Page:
Chewing and Biting Habits


Chewing rails, feeders and doors is a common habit in horses confined to stables and yards when fed mainly on concentrate diets. Horses at pasture will occasionally chew rails and trees, particularly during wet or cold weather.

Many horses will chew and may ring bark young trees in early spring, presumably because the sweet juicy sap is flowing, or pasture is lush and succulent with a lower fibre content. It is also possible that the high soluble starch intake on lush pasture leads to a hindgut overload and fermentation with acid production, which irritates the gut, causing the horse to seek fibre to eat.
Most horses prefer to chew soft woods, including treated pine rails, plywood and particleboard. Observations indicate that a stabled horse spends an average of 8 minutes per day chewing stall fixtures. Although most of the wood chewed is not swallowed, splinters of wood may lodge between the teeth or lacerate the gums or tongue.

Wood chewing also wears away the front edges of the upper and lower incisor teeth. A horse confined to an outside steel fenced yard may develop a habit of licking the pipes, wearing off the paint and exposing the metal, which then rusts.

Causes of chewing habits

Some authorities consider a lack of phosphorous, fibre or protein in the diet may result in an urge to eat wood. Feeding a low-fibre pellet or sweet-feed based ration also increases the risk in a stabled horse. In this case, less chewing is required to consume the smaller meal, which is quickly eaten, leaving more leisure time for the horse to become bored between feeds.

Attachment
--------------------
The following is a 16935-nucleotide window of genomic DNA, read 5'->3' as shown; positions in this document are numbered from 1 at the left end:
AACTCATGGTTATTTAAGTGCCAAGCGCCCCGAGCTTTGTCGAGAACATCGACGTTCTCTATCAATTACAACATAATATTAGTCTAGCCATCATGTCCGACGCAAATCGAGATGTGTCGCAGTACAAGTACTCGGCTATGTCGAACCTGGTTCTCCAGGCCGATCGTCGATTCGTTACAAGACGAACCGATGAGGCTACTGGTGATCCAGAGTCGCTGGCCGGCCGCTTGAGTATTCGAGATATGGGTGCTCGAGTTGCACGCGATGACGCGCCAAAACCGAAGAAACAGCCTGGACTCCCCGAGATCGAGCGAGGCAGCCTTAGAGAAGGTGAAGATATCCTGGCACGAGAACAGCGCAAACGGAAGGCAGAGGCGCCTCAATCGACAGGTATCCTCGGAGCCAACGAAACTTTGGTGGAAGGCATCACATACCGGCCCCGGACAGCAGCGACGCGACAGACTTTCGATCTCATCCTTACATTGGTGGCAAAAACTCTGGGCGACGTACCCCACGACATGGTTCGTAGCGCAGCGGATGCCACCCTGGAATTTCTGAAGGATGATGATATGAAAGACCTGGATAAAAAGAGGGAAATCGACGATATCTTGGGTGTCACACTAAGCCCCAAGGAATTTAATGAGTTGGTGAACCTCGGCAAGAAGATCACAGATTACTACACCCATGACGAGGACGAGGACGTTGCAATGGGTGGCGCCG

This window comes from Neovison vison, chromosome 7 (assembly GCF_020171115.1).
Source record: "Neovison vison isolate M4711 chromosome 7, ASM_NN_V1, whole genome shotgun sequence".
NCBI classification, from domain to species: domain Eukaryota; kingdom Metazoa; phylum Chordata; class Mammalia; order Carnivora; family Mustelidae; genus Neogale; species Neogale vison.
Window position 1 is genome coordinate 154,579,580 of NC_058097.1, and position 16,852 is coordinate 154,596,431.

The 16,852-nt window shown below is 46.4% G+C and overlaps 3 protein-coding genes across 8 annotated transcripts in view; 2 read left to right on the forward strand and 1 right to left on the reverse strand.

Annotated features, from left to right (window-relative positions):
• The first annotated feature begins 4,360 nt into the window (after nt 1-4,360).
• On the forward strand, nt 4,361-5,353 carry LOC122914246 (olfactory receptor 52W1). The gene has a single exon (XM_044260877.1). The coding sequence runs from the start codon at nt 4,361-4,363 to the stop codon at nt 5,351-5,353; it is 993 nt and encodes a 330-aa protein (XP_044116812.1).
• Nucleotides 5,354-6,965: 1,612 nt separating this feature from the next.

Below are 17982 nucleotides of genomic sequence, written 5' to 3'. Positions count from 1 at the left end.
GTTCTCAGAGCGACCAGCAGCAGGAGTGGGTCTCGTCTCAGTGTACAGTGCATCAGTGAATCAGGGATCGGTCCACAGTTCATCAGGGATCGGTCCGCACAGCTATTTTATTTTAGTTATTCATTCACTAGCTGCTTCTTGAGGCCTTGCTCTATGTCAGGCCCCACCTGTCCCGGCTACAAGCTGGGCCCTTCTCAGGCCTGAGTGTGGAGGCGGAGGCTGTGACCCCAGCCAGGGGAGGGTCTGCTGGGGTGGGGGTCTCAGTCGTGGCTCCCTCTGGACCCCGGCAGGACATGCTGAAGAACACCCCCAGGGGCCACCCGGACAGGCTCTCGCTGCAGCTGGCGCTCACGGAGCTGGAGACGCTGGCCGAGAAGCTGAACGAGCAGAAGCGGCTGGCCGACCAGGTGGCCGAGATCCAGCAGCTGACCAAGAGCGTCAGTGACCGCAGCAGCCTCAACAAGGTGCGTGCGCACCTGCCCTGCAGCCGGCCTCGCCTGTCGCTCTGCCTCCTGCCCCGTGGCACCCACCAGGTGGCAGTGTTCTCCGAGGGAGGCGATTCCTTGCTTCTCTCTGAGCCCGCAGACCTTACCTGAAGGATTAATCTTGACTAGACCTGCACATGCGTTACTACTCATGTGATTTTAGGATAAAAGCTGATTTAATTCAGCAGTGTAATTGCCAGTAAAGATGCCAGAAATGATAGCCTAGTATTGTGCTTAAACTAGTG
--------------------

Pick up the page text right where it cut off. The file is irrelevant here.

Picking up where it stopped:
Remedies for chewing habits  


Reduce boredom by providing good quality hay between meals, particularly overnight

Hang a couple of ‘play toys’, such as a large rubber soccer ball on a rope or a plastic

drink bottle above the door opening or in a corner



Provide stabled horses with regular exercise or outdoor free activity in a yard or paddock

Dilute pelleted rations with an equal amount of chaff to increase bulk and extend feeding time


Add a mineral supplement, such as Feramo-H, to correct any mineral deficiencies


Adding a standard dose of the product Founderguard (available from your veterinarian), which

modifies hindgut fermentation to reduce acid build-up, to concentrate rations has been

  • observed to significantly reduce the incidence of wood chewing in both pastured and stabled horses


Replacing soft wood rails with hard wood may deter some nibblers, and covering ledges and

door tops with metal strips may reduce damage



Strands of charged electric fence wiring fixed over problem areas may help, but bad cases

will be forced to chew elsewhere, or develop other boredom related vices


Coating rails, tops of fence posts, door tops, ledges, and even exposed roots and trunks

  • of trees with a thin layer of Stop Crib paste can also deter chewing habits. Stop Crib lasts for

30 days or longer on internal rails or doors, and for 2 – 3 weeks on surfaces exposed to

rain and hot weather.